“He has been called a fraud, accused of posturing, damned as a writer of caricatures. “I have found that anything that comes out of the South is going to be called grotesque by the Northern reader, unless it is grotesque, in which case it is going to be called realistic,” said Flannery O’Connor. Some of Crews’ detractors have been Southern, but, contra David Brooks, there are many different Souths. Crews’ rings true to me.”—Maud Newton on Harry Crews (another person death has brought to me).
Recognizing and continually reminding myself about the ineffability of other humans has become one of the the greatest accomplishments and ongoing challenges of my adult life (especially the part of my adult life that involves writing about other humans and the work they produce and what that work might mean to both myself and other other humans). I guess this will probably be an indefinite endeavor. And I so very much appreciate what Nitsuh Abebe has written about it here.
“My appointment first. Initial impressions are worrisome: just past the scales and blood pressure cuffs, eating most of the wall on the way to the exam rooms, is a massive, hideous, fussily composed oil painting of Jesus standing over a doctor’s shoulder, pointing out something on a patient’s chart, both He and the doctor wearing a look of constipated dignity and lit both by lamplight and by a glaring Messianic effulgence.”—
This piece is beautiful, heartbreaking, sickening and surprisingly very funny. I don’t remember the last time I read anything like this, don’t remember the last time I felt so blessedly far removed from but still entirely entwined with a story like this, don’t remember the last time I felt such strange joy (Dr. Jesus! otter bite!) and fear (Dr. Jesus! otter bite!) and actual nausea (nearly passed out during the blood-drawing passage) all in rapid succession. There were several times I almost cried, including, I kid you not, when I realized I had reached the end.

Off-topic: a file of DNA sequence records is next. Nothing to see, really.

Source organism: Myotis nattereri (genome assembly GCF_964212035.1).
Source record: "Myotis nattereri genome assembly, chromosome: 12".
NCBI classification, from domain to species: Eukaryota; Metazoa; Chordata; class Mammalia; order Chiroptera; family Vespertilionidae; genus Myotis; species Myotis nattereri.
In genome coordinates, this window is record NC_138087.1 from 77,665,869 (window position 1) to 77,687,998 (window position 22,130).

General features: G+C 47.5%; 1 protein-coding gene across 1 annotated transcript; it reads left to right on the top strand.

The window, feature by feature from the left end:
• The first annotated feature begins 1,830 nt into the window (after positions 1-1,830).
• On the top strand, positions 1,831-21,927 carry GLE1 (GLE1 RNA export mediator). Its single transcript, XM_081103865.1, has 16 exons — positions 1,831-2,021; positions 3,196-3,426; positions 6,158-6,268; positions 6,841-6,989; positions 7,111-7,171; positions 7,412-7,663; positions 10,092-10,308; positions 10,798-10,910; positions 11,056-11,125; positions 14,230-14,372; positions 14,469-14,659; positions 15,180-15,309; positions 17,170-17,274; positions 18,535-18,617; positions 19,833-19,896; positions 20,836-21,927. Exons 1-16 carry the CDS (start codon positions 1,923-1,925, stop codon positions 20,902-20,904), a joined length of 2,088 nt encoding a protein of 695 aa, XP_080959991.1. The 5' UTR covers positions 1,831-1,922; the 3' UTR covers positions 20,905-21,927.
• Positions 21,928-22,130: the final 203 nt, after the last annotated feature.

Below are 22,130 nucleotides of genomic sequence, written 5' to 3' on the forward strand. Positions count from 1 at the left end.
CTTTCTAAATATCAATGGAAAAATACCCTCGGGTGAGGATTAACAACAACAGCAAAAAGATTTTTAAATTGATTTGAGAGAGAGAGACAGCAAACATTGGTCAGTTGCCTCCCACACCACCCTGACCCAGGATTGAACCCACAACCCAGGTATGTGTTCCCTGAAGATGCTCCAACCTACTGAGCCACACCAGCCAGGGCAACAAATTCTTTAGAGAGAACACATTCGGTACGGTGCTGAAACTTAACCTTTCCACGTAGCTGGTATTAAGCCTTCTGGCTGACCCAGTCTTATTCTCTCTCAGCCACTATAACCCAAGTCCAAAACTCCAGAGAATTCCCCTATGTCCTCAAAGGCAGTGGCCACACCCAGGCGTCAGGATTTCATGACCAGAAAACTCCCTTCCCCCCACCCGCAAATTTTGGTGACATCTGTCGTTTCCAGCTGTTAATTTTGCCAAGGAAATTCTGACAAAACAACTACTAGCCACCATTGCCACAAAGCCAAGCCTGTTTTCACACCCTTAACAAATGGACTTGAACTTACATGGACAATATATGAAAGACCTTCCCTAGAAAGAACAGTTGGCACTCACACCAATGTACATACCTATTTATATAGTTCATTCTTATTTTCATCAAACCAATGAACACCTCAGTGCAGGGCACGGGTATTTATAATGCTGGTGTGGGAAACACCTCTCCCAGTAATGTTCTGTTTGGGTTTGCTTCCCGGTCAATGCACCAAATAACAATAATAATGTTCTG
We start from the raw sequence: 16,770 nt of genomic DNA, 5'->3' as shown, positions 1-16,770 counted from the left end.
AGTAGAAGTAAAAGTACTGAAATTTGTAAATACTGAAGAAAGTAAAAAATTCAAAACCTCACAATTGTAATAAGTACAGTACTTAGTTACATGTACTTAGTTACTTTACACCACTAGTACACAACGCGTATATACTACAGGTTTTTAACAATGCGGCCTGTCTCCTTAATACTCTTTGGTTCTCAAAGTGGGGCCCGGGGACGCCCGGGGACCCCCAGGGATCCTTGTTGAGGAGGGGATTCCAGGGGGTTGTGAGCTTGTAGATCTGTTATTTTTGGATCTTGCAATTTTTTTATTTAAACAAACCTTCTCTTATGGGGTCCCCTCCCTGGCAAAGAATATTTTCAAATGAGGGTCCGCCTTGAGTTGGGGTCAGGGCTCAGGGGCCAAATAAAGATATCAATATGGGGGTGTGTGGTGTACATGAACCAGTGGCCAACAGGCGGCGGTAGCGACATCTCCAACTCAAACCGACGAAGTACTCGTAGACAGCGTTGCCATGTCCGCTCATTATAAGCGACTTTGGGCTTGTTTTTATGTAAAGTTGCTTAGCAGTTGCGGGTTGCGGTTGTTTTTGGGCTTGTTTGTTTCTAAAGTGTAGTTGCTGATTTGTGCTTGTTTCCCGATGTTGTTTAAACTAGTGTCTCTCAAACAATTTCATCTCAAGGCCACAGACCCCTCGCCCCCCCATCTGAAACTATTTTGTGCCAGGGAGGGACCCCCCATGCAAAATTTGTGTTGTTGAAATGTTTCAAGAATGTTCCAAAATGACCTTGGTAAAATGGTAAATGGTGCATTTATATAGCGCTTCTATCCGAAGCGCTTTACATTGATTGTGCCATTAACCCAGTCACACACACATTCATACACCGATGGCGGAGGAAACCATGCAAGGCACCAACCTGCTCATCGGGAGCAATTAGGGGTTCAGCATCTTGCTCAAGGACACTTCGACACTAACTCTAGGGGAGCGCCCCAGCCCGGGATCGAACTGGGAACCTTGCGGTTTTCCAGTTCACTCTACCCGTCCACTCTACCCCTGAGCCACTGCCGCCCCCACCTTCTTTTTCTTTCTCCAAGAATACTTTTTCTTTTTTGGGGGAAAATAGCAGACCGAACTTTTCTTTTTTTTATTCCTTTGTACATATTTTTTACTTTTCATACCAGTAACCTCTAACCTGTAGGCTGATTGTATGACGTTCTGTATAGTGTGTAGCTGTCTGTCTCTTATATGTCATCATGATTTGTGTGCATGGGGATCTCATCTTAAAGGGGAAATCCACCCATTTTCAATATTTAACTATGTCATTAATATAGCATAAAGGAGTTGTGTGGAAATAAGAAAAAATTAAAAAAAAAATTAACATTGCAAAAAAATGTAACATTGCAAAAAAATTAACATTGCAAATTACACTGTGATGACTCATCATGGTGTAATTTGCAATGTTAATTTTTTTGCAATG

“When given the choice between watching Babe, Jumanji, Now and Then, or Casper in 1995, children across the country would black out, become comatose, and wake up days later in the hospital after being diagnosed with stress-related exhaustion. As the rats on Hoggett’s farm sang, “If I had words to make a day for you, I’d sing you a day filled with repeat viewings of Babe, Jumanji, Now and Then, and Casper. Then I’d order us a Bigfoot from Pizza Hut.””—